The latest wave of Covid-19 infections in the UK appears to have peaked, with cases falling in all four nations for the first time in nearly three months.
1.5 million people in private UK households tested positive for coronavirus in the week to 1 November - an 18% decrease from 1.9 million the week before, according to the Office for National Statistics (ONS).
Hospital numbers are dropping across the country, as health experts said the autumn booster campaign had prevented high levels of serious illness.
The current wave's apparent peak of around two million infections in mid-October is just over half the peak of nearly four million reached in early July.
Sarah Crofts, ONS deputy director for the Covid-19 infection survey, said the new figures showed the picture across the UK was “generally a positive one”.
“Infections have decreased in all age groups in England, including the over-70s, which are still among the highest infected,” she added.
“There was also a decrease in infections among these older ages in Wales, though the trend is uncertain in Scotland and Northern Ireland.
“We will continue to monitor the data as we move through winter.”
A mix of Omicron variants drove the latest wave, all of which are being monitored, though none have yet been identified as variants of concern.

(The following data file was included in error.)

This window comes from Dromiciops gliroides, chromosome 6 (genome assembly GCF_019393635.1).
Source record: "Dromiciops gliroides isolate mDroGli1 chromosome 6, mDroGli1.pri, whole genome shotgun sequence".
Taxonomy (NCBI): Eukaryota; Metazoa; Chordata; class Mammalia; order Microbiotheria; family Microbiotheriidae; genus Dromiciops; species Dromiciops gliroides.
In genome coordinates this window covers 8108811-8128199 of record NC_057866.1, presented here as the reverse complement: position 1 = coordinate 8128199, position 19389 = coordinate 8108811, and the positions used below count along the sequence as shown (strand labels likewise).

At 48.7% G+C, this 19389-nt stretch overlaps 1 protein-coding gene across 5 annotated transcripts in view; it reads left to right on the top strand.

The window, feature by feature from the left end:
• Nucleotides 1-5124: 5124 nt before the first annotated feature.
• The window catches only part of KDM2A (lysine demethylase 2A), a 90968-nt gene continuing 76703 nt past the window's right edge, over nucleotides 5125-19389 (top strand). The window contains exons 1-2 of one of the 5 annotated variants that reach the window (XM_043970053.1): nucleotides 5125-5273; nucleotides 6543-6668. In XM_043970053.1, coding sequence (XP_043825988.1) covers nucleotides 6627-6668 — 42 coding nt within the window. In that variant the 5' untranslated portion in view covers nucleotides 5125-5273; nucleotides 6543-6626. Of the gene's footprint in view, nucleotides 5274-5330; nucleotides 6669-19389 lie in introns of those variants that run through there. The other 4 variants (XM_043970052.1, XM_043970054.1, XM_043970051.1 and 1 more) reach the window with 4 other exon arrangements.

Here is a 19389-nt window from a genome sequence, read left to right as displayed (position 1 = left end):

Wales has seen its third consecutive weekly fall, with infections now standing at 72,400, the equivalent of one in 40 people, down from 77,500.
In Northern Ireland, the latest estimate for infections is 39,900, down sharply from 61,200.
Scotland has seen infections fall to 107,300, down from 141,400, meaning it now has the lowest prevalence of the virus of all four UK nations.
The ONS infection survey is the most reliable measure of the prevalence of coronavirus and is based on a sample of swab tests from households across the UK.
Dr Mary Ramsay, director of public health programmes at the UK Health Security Agency (UKHSA), said: “It is hugely encouraging that Covid-19 cases and hospitalisations are still in decline across the UK.
“This goes to show how effective the vaccine programme continues to be and we thank everyone who has come forward for their latest vaccination so far.
“However, it is still vital that anyone who has not had their booster this autumn does so as soon as possible. Vaccination is still the best way to protect yourself, your family and the NHS, particularly as we head into winter.”
Around three-quarters (75.4%) of people aged 80 and over in England are now likely to have received an autumn booster dose of Covid-19 vaccine, along with a similar proportion (76.2%) of 75 to 79-year-olds.
All people aged 50 and over are able to book an appointment for the booster, providing they had their last jab at least three months ago.
Doses are also available to frontline health and care workers, pregnant women and people with weakened immune systems.
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